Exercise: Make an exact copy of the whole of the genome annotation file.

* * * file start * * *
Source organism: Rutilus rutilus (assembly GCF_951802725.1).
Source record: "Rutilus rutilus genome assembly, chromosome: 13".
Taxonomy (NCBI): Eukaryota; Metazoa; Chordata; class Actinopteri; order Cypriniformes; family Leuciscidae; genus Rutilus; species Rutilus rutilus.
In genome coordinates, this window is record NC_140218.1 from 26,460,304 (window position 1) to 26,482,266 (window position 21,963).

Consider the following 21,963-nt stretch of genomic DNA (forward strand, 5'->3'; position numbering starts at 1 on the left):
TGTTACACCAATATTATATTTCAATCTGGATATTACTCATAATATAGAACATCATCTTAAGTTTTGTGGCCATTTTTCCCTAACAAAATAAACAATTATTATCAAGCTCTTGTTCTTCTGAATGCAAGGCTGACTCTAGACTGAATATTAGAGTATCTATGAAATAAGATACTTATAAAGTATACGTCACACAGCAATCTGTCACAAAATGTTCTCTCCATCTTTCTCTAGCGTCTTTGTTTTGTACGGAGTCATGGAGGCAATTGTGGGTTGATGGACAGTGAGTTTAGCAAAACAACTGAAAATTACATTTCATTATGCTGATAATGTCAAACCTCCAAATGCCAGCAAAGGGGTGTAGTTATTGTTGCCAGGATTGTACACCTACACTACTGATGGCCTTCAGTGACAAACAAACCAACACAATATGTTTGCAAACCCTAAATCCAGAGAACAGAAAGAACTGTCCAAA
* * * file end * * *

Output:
Source organism: Rutilus rutilus (assembly GCF_951802725.1).
Source record: "Rutilus rutilus genome assembly, chromosome: 13".
Taxonomy (NCBI): Eukaryota; Metazoa; Chordata; class Actinopteri; order Cypriniformes; family Leuciscidae; genus Rutilus; species Rutilus rutilus.
In genome coordinates, this window is record NC_140218.1 from 26,460,304 (window position 1) to 26,482,266 (window position 21,963).

Consider the following 21,963-nt stretch of genomic DNA (forward strand, 5'->3'; position numbering starts at 1 on the left):
TGTTACACCAATATTATATTTCAATCTGGATATTACTCATAATATAGAACATCATCTTAAGTTTTGTGGCCATTTTTCCCTAACAAAATAAACAATTATTATCAAGCTCTTGTTCTTCTGAATGCAAGGCTGACTCTAGACTGAATATTAGAGTATCTATGAAATAAGATACTTATAAAGTATACGTCACACAGCAATCTGTCACAAAATGTTCTCTCCATCTTTCTCTAGCGTCTTTGTTTTGTACGGAGTCATGGAGGCAATTGTGGGTTGATGGACAGTGAGTTTAGCAAAACAACTGAAAATTACATTTCATTATGCTGATAATGTCAAACCTCCAAATGCCAGCAAAGGGGTGTAGTTATTGTTGCCAGGATTGTACACCTACACTACTGATGGCCTTCAGTGACAAACAAACCAACACAATATGTTTGCAAACCCTAAATCCAGAGAACAGAAAGAACTGTCCAAA